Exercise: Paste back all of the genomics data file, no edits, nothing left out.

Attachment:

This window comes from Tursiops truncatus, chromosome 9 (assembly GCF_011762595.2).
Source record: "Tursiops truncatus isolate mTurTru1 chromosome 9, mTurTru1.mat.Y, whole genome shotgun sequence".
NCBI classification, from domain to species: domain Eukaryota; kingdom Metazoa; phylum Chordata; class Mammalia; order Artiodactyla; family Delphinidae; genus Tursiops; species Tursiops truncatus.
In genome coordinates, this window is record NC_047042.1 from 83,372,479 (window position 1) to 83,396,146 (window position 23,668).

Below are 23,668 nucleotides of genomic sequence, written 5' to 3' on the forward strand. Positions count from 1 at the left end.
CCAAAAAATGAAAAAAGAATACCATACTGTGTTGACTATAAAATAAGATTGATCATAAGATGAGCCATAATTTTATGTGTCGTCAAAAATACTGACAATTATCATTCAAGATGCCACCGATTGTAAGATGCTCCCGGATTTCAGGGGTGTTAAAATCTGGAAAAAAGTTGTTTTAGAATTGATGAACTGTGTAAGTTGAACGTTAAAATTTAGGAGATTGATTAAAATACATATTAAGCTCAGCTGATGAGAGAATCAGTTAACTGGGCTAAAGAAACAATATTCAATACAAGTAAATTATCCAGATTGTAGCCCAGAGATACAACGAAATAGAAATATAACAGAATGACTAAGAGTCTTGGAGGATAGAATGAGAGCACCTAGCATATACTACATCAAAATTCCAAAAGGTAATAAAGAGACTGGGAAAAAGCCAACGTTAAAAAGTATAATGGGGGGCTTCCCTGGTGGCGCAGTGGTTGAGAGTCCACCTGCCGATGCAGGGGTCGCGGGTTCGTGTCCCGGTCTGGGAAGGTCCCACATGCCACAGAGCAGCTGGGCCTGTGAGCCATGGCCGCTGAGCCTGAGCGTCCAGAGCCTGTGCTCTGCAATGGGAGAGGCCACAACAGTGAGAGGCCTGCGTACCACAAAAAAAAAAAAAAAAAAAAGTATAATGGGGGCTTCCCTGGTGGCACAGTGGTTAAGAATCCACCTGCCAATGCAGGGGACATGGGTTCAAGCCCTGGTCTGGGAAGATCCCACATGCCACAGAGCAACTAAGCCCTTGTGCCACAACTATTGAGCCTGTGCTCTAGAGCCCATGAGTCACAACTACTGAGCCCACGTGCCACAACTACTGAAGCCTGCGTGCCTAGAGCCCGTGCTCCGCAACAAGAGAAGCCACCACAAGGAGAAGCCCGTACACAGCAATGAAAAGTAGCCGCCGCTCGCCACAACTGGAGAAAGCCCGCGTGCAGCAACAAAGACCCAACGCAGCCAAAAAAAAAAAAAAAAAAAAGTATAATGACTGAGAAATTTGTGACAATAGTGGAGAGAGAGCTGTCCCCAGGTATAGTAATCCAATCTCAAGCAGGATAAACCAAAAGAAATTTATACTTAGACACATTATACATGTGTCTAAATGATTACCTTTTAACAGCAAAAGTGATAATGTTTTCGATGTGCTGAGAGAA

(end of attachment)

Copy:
This window comes from Tursiops truncatus, chromosome 9 (assembly GCF_011762595.2).
Source record: "Tursiops truncatus isolate mTurTru1 chromosome 9, mTurTru1.mat.Y, whole genome shotgun sequence".
NCBI classification, from domain to species: domain Eukaryota; kingdom Metazoa; phylum Chordata; class Mammalia; order Artiodactyla; family Delphinidae; genus Tursiops; species Tursiops truncatus.
In genome coordinates, this window is record NC_047042.1 from 83,372,479 (window position 1) to 83,396,146 (window position 23,668).

Below are 23,668 nucleotides of genomic sequence, written 5' to 3' on the forward strand. Positions count from 1 at the left end.
CCAAAAAATGAAAAAAGAATACCATACTGTGTTGACTATAAAATAAGATTGATCATAAGATGAGCCATAATTTTATGTGTCGTCAAAAATACTGACAATTATCATTCAAGATGCCACCGATTGTAAGATGCTCCCGGATTTCAGGGGTGTTAAAATCTGGAAAAAAGTTGTTTTAGAATTGATGAACTGTGTAAGTTGAACGTTAAAATTTAGGAGATTGATTAAAATACATATTAAGCTCAGCTGATGAGAGAATCAGTTAACTGGGCTAAAGAAACAATATTCAATACAAGTAAATTATCCAGATTGTAGCCCAGAGATACAACGAAATAGAAATATAACAGAATGACTAAGAGTCTTGGAGGATAGAATGAGAGCACCTAGCATATACTACATCAAAATTCCAAAAGGTAATAAAGAGACTGGGAAAAAGCCAACGTTAAAAAGTATAATGGGGGGCTTCCCTGGTGGCGCAGTGGTTGAGAGTCCACCTGCCGATGCAGGGGTCGCGGGTTCGTGTCCCGGTCTGGGAAGGTCCCACATGCCACAGAGCAGCTGGGCCTGTGAGCCATGGCCGCTGAGCCTGAGCGTCCAGAGCCTGTGCTCTGCAATGGGAGAGGCCACAACAGTGAGAGGCCTGCGTACCACAAAAAAAAAAAAAAAAAAAAGTATAATGGGGGCTTCCCTGGTGGCACAGTGGTTAAGAATCCACCTGCCAATGCAGGGGACATGGGTTCAAGCCCTGGTCTGGGAAGATCCCACATGCCACAGAGCAACTAAGCCCTTGTGCCACAACTATTGAGCCTGTGCTCTAGAGCCCATGAGTCACAACTACTGAGCCCACGTGCCACAACTACTGAAGCCTGCGTGCCTAGAGCCCGTGCTCCGCAACAAGAGAAGCCACCACAAGGAGAAGCCCGTACACAGCAATGAAAAGTAGCCGCCGCTCGCCACAACTGGAGAAAGCCCGCGTGCAGCAACAAAGACCCAACGCAGCCAAAAAAAAAAAAAAAAAAAAGTATAATGACTGAGAAATTTGTGACAATAGTGGAGAGAGAGCTGTCCCCAGGTATAGTAATCCAATCTCAAGCAGGATAAACCAAAAGAAATTTATACTTAGACACATTATACATGTGTCTAAATGATTACCTTTTAACAGCAAAAGTGATAATGTTTTCGATGTGCTGAGAGAA